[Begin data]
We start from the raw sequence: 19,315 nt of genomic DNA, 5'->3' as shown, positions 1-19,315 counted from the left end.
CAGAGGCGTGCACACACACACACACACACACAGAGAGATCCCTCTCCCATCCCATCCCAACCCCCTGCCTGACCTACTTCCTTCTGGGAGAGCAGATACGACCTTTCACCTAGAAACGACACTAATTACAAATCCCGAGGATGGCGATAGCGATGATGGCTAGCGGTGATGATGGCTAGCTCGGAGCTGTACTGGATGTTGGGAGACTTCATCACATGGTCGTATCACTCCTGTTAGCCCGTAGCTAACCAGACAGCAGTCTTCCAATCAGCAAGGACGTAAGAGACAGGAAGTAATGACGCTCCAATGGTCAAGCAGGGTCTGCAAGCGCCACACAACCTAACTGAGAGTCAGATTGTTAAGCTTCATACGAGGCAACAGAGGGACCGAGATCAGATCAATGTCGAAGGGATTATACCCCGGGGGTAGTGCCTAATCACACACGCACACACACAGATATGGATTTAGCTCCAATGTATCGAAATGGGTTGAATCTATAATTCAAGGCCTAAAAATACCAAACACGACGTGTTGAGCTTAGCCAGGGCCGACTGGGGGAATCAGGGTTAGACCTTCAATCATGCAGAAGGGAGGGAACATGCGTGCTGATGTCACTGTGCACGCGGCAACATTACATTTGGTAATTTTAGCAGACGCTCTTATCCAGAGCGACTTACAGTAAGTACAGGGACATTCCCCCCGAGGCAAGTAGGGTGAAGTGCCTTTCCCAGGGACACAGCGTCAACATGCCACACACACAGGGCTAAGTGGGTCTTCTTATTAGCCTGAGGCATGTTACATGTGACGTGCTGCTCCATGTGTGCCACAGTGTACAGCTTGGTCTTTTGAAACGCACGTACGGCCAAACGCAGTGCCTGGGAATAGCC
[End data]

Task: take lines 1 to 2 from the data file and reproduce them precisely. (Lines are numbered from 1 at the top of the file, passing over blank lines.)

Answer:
We start from the raw sequence: 19,315 nt of genomic DNA, 5'->3' as shown, positions 1-19,315 counted from the left end.
CAGAGGCGTGCACACACACACACACACACACAGAGAGATCCCTCTCCCATCCCATCCCAACCCCCTGCCTGACCTACTTCCTTCTGGGAGAGCAGATACGACCTTTCACCTAGAAACGACACTAATTACAAATCCCGAGGATGGCGATAGCGATGATGGCTAGCGGTGATGATGGCTAGCTCGGAGCTGTACTGGATGTTGGGAGACTTCATCACATGGTCGTATCACTCCTGTTAGCCCGTAGCTAACCAGACAGCAGTCTTCCAATCAGCAAGGACGTAAGAGACAGGAAGTAATGACGCTCCAATGGTCAAGCAGGGTCTGCAAGCGCCACACAACCTAACTGAGAGTCAGATTGTTAAGCTTCATACGAGGCAACAGAGGGACCGAGATCAGATCAATGTCGAAGGGATTATACCCCGGGGGTAGTGCCTAATCACACACGCACACACACAGATATGGATTTAGCTCCAATGTATCGAAATGGGTTGAATCTATAATTCAAGGCCTAAAAATACCAAACACGACGTGTTGAGCTTAGCCAGGGCCGACTGGGGGAATCAGGGTTAGACCTTCAATCATGCAGAAGGGAGGGAACATGCGTGCTGATGTCACTGTGCACGCGGCAACATTACATTTGGTAATTTTAGCAGACGCTCTTATCCAGAGCGACTTACAGTAAGTACAGGGACATTCCCCCCGAGGCAAGTAGGGTGAAGTGCCTTTCCCAGGGACACAGCGTCAACATGCCACACACACAGGGCTAAGTGGGTCTTCTTATTAGCCTGAGGCATGTTACATGTGACGTGCTGCTCCATGTGTGCCACAGTGTACAGCTTGGTCTTTTGAAACGCACGTACGGCCAAACGCAGTGCCTGGGAATAGCC